Bob McKeo wn
Robert Radner and Michele Gamburd
examine books in the humor section.
Checking out the Gershon book are, from left: Randi Berry, Alan Abrahams and Pam Lippitt.
for an entertainment law firm. Of
the period, he said, "A lot of Ameri-
can innocence evaporated at that
time." he added with the death of
President John Kennedy, "that's
when the '60s began."
Gershon talked about the influ-
ence rock and roll had on life in the
U.S. and described the role he
played for his rock star clients. "I
was the spiritual adviser. I had to
understand astrology and drugs. I
became the surrogate parent to these
young people." In return, he often
got credited on the backs of their re-
He left entertainment law, he
said, because he could not bear se-
eing "rock stars die and self-destruct
from drugs." About the rock stars he
said, We create little monsters."
Gershon got into producing and
helped arrange financing for the
film, Saturday Night Fever. At first
he said, there was much opposition
to making the film. Investors
wouldn't believe people would go see
a movie about a Brooklyn boy who
frequented discos on Saturday night,
Gershon said. But, he felt it could be
successful. To date, he said, the film
ha8 grossed more than $200 million
in the R version and $9 million in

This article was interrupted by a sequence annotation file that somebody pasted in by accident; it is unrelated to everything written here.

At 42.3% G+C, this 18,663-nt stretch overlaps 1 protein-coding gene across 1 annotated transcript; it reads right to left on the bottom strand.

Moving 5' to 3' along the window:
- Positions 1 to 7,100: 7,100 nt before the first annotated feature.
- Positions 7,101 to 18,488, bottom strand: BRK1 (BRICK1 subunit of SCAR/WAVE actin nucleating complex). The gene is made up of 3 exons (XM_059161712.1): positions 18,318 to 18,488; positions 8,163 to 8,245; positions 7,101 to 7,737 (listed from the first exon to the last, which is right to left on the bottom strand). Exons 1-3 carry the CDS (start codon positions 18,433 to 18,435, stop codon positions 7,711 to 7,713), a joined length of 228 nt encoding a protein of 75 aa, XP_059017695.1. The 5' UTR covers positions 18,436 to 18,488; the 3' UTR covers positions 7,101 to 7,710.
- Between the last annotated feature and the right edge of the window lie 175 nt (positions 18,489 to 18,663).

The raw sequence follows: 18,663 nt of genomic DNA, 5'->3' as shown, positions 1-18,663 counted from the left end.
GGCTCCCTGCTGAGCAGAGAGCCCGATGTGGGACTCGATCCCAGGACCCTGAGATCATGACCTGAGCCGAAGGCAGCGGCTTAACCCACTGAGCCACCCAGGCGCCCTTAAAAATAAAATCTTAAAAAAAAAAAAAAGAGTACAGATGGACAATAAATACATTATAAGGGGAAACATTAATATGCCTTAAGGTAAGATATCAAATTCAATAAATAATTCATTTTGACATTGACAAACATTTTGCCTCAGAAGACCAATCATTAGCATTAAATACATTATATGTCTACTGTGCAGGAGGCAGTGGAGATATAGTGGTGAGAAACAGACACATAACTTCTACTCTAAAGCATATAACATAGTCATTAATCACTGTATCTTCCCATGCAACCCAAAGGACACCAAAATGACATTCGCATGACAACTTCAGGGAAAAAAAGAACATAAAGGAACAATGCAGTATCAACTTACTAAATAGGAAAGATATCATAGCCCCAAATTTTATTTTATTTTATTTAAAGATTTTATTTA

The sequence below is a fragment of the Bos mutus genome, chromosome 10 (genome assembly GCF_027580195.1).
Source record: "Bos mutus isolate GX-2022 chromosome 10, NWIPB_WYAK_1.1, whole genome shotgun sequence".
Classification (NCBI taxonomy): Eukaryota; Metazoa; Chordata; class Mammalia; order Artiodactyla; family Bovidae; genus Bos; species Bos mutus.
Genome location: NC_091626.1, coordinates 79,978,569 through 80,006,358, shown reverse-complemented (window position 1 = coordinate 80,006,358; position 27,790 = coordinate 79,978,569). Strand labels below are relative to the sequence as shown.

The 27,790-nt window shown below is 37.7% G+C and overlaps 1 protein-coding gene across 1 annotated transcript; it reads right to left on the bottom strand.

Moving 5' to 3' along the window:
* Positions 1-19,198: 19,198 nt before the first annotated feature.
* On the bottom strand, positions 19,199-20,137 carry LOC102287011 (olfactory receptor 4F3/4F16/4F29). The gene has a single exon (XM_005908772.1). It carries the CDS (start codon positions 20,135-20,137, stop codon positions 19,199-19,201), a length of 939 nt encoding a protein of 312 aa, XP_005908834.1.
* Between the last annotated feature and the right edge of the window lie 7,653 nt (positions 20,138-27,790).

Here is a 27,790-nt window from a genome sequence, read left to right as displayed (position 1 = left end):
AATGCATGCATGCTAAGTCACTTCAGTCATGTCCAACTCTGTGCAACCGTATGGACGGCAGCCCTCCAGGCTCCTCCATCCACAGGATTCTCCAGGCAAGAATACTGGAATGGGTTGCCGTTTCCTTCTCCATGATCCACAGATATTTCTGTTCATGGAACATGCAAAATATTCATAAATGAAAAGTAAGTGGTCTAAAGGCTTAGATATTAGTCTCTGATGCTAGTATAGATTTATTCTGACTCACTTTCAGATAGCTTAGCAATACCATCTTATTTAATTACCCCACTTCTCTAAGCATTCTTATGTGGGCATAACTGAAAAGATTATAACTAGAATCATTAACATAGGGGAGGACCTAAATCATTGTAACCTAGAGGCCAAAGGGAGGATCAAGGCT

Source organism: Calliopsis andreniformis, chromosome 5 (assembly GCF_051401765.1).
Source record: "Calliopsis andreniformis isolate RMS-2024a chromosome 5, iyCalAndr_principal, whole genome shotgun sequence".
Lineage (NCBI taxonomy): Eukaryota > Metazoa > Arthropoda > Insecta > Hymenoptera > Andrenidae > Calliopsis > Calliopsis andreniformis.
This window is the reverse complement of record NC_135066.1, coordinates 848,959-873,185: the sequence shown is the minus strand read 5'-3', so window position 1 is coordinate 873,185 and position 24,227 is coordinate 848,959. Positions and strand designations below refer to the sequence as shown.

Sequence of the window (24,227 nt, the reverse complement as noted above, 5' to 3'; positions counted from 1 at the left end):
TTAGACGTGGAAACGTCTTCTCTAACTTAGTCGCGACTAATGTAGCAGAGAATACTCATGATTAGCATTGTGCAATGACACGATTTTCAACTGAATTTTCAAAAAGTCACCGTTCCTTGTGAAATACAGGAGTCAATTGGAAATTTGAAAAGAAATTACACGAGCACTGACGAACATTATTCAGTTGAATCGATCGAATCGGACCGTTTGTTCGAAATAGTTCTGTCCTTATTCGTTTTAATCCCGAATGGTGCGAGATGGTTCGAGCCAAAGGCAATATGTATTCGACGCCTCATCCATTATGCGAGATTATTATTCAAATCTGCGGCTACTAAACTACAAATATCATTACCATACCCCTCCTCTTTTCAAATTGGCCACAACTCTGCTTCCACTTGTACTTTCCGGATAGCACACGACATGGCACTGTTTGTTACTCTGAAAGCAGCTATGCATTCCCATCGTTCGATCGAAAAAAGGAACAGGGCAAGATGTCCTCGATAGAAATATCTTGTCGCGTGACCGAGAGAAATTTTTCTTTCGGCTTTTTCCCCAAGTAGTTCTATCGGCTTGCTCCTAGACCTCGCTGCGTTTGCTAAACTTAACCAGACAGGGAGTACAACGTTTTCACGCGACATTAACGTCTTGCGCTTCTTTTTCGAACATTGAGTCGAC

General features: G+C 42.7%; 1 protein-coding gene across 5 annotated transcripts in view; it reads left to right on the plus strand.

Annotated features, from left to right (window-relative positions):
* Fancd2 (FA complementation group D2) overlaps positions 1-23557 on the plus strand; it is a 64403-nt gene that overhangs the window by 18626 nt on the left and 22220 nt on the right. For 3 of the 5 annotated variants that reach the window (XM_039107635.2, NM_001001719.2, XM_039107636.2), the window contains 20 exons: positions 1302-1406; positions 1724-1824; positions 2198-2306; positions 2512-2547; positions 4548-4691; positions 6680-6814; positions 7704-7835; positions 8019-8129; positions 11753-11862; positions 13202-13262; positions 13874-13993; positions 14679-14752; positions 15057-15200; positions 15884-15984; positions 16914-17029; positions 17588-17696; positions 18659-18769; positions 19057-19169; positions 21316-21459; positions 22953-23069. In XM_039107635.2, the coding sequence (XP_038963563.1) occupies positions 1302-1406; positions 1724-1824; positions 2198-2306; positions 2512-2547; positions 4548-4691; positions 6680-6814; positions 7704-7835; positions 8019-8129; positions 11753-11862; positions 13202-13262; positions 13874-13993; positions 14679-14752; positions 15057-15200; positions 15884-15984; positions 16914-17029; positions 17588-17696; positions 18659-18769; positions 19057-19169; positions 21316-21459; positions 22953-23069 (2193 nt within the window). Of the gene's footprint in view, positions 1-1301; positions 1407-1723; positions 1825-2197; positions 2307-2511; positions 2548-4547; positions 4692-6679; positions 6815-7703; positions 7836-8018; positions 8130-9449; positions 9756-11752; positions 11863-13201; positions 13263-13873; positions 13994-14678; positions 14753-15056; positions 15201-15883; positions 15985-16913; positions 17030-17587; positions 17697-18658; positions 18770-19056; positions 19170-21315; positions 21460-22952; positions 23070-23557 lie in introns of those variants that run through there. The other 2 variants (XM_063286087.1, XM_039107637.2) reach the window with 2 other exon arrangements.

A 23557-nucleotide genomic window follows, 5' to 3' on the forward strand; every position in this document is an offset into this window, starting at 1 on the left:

the PG version.
He has since become a motion
Local News Editor
ingles filled the Aaron
Deroy Studio Theater
when Freddie Gershon,
author of Sweetie, Baby,
Cookie, Honey, appeared
at the annual Jewish Book Fair at
the Jewish Community Center.
An attorney, who through his
dealings with rock stars and other
entertainment figures became
known as "Freddie the Lawyer,"
Gershon regaled the audience with
his stories about the entertainment
Gershon made his mark in the
entertainment field when former
Beatles drummer, Pete Best, sued
the rock group in a defamation case.
When the news media got wind of
Gershon's accepting the case, he be-
came an instant celebrity. It thrust
me in a limelight I never expected I
would be in," he said.
He studied at Juilliard, where,
he admitted, he learned he wasn't a
musical prodigy, as his parents
thought him to be. "It's very impor-
tant in life to know your own limita-
tions," he advised. His parents then
wanted him to be a doctor, but he
hated the sight of blood, so he com-
promised — he became a lawyer.
In the 1960s, Gershon worked
Book Fair workers help Freddie Gershon advertise his book.
Author Freddie Gershon
entertained singles with
his stories about
the rock music world
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